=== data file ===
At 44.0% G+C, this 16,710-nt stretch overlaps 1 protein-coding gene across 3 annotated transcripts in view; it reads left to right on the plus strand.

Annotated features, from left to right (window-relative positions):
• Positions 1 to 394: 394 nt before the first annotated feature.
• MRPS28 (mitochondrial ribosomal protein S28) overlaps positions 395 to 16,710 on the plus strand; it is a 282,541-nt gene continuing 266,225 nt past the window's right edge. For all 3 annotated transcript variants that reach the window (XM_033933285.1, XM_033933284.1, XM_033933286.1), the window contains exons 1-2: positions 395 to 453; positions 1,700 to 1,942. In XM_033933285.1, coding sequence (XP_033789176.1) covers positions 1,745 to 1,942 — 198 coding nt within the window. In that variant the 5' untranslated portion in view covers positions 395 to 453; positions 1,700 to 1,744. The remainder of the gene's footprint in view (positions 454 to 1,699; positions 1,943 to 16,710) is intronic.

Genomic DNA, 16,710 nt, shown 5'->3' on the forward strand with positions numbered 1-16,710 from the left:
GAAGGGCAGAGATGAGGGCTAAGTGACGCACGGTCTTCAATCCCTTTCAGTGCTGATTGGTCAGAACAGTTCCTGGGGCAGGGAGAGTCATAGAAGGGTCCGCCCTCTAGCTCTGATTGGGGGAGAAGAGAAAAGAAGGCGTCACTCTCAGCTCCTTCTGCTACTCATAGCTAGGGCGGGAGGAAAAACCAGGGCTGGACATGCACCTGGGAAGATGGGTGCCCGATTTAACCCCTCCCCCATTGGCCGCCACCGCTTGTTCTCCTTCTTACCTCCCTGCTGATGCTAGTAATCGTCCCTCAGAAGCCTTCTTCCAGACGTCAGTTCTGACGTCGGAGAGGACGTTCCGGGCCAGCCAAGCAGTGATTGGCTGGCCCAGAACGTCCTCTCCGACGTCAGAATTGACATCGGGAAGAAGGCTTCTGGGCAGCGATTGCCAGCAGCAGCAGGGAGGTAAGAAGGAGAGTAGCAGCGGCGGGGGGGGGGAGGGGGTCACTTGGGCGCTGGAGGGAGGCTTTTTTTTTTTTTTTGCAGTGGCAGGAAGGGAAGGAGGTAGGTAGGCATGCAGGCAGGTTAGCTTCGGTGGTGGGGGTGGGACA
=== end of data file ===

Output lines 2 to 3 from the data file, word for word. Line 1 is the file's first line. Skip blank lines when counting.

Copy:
Annotated features, from left to right (window-relative positions):
• Positions 1 to 394: 394 nt before the first annotated feature.